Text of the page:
Shot and left for dead in Kenya almost a year ago, the Tigard woman is well on the road to recovery
by: Jaime Valdez, VALLIANT LADY – Fragments of bullets fired by bandits at Carol Briggs on Feb. 4 in Africa remain in her brain along with pieces of bone, and although she has lost teeth, the sight in one eye and the ability to taste and smell, her sense of humor and indomitable spirit remain intact.

BEAVERTON - Carol Briggs' life was turned upside-down almost a year ago when she was shot and left for dead on a road in Kenya, but now she wants the world to know that she is well on the way to recovery and even hopes to volunteer again in the future.

Tigard resident Briggs moved to Kenya in late November 2006 to work with AIDS orphans and met up with Kenyan natives Joe and Elizabeth Bwayo. Briggs had met Elizabeth Bwayo once through Elizabeth's sister Grace Kuto, who attends Tigard Community Friends Church with Briggs.

'I always wanted to go to Kenya,' Briggs said. 'I wanted to help the kids there.'

Briggs volunteered in the children's wing of a hospital in Lugutu and even paid for the hospital expenses of a 2-year-old boy with fluid on the brain whose surgical fee was donated. 'That surgery kept that boy alive,' Briggs said.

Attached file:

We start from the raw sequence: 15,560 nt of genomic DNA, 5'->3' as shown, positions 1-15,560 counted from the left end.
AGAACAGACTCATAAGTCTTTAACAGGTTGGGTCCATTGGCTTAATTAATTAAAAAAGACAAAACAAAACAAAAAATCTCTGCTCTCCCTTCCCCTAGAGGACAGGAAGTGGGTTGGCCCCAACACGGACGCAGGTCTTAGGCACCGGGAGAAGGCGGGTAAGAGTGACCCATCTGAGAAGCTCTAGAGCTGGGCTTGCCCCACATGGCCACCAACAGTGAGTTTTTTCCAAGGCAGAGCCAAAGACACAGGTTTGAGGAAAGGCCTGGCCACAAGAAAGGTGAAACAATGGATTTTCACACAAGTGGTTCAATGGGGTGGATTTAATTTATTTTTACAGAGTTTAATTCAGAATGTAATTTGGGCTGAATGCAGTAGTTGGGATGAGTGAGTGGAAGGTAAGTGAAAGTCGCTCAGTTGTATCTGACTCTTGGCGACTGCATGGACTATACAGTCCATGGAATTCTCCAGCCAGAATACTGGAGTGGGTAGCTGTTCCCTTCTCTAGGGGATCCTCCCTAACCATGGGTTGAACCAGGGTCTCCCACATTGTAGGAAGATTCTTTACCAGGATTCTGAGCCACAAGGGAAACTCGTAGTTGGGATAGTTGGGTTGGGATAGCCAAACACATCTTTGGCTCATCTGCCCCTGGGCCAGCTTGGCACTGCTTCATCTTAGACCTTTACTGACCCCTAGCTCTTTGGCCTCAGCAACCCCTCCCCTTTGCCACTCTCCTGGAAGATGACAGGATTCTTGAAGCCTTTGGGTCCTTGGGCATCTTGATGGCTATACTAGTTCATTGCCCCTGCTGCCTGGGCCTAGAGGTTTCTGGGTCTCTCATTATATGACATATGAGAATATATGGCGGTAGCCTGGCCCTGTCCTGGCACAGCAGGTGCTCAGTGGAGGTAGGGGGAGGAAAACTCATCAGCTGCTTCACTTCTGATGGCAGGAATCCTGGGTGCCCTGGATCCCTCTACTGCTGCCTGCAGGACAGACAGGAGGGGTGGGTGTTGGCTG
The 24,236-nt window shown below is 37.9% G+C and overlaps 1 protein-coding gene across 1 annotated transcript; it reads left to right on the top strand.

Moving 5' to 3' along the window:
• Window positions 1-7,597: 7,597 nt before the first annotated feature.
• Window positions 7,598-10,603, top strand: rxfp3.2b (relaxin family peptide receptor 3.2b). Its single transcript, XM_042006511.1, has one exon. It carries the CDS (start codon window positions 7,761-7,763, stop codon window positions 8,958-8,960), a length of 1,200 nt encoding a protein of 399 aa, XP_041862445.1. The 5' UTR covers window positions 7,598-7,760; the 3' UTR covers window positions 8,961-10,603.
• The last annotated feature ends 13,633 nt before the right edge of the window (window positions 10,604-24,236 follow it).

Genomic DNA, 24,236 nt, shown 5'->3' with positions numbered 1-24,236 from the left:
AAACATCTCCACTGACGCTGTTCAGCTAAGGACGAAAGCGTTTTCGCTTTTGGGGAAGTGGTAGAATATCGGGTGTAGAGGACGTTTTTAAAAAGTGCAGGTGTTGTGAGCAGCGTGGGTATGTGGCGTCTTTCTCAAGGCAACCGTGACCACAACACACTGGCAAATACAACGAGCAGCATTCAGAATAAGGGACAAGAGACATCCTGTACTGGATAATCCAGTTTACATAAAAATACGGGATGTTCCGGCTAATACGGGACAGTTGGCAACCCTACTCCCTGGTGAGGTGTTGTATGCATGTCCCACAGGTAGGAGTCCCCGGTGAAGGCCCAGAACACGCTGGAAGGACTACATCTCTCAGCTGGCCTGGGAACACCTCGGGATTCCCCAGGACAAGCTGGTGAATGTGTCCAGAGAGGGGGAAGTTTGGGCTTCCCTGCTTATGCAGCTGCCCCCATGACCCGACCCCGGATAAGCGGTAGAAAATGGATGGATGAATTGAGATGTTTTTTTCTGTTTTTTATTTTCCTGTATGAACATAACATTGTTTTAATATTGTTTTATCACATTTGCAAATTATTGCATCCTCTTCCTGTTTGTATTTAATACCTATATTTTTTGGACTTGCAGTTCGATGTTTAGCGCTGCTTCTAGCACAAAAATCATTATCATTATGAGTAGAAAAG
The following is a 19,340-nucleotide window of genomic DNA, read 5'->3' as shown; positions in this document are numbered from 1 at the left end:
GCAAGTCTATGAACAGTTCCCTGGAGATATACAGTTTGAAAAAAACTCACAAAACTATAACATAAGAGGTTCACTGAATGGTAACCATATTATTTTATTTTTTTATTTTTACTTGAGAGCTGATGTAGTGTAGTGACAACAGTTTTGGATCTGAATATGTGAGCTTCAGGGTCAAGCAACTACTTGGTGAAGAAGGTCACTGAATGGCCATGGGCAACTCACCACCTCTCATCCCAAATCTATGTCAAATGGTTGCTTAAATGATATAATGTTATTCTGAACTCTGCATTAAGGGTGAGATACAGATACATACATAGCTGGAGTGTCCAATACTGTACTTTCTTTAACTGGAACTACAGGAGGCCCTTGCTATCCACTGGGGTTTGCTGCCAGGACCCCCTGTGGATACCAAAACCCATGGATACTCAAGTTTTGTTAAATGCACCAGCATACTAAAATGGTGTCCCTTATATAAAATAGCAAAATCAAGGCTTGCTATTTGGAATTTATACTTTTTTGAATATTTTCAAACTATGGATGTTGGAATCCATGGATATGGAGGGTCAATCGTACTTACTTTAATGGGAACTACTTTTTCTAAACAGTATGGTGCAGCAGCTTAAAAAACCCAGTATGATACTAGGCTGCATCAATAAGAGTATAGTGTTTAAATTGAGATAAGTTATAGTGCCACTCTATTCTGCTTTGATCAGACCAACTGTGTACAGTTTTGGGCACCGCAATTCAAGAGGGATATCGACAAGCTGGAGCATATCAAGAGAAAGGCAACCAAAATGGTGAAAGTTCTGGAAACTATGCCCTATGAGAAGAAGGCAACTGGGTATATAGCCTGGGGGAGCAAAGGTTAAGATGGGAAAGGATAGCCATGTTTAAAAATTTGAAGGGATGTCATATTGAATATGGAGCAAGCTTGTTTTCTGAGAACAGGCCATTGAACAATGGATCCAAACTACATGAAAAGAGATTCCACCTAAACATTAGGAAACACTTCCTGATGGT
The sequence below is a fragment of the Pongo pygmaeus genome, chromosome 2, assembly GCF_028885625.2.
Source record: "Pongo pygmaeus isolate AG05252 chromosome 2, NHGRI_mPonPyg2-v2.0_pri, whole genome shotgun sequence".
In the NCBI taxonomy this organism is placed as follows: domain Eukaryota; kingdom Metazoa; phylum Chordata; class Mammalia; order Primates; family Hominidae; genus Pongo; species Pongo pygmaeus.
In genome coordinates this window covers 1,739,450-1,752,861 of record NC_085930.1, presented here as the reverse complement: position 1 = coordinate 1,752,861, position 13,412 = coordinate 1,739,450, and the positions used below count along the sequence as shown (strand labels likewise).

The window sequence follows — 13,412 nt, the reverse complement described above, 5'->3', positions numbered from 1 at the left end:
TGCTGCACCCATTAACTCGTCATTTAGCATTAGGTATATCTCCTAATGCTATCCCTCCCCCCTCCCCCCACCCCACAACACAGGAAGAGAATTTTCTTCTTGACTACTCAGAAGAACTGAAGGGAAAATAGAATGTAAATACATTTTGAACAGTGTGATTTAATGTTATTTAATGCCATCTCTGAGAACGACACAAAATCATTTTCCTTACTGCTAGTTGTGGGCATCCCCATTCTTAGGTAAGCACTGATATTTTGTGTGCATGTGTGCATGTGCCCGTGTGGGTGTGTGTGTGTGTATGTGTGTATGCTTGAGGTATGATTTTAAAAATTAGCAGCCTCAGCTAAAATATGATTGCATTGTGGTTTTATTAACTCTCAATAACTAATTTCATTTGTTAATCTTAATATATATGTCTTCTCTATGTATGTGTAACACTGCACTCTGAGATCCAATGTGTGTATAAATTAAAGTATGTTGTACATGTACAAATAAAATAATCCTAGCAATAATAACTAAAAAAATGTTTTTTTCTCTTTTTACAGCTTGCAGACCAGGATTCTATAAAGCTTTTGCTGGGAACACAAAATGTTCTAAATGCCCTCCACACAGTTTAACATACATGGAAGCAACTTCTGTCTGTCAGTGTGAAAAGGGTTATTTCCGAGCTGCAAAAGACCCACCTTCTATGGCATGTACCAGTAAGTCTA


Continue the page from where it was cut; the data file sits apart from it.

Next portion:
She also helped a sister of Grace and Elizabeth who lives outside of Ketalli and takes care of 'a bunch of kids' and learned a lot about the diagnosis and treatment of HIV and AIDS patients in Kenya.

While in Lugutu, Briggs got a call from Elizabeth Bwayo asking her to come to Nairobi for a week to help them, and on Feb. 4, Briggs and the Bwayos went out for a day of sightseeing with a World Vision worker from Australia.

'Elizabeth and the doctor wanted to go get some charcoal, and they wanted to show us the countryside,' Briggs said. 'It was getting along towards evening.

'The (armed) men stopped a car that was two ahead of us, and the doctor knew something was going to happen. The last thing I remember was Liz (the World Vision worker), who was driving, trying to get the car into reverse. The doctor was in the front seat with her, and he reached over to put the car in reverse.'

The bandits shot all four occupants of Briggs' car, killing Joe Bwayo, a leading AIDS researcher, instantly. Briggs and Elizabeth Bwayo were both shot in the face and Briggs was shot in the hands as well, while Liz was shot in the arm.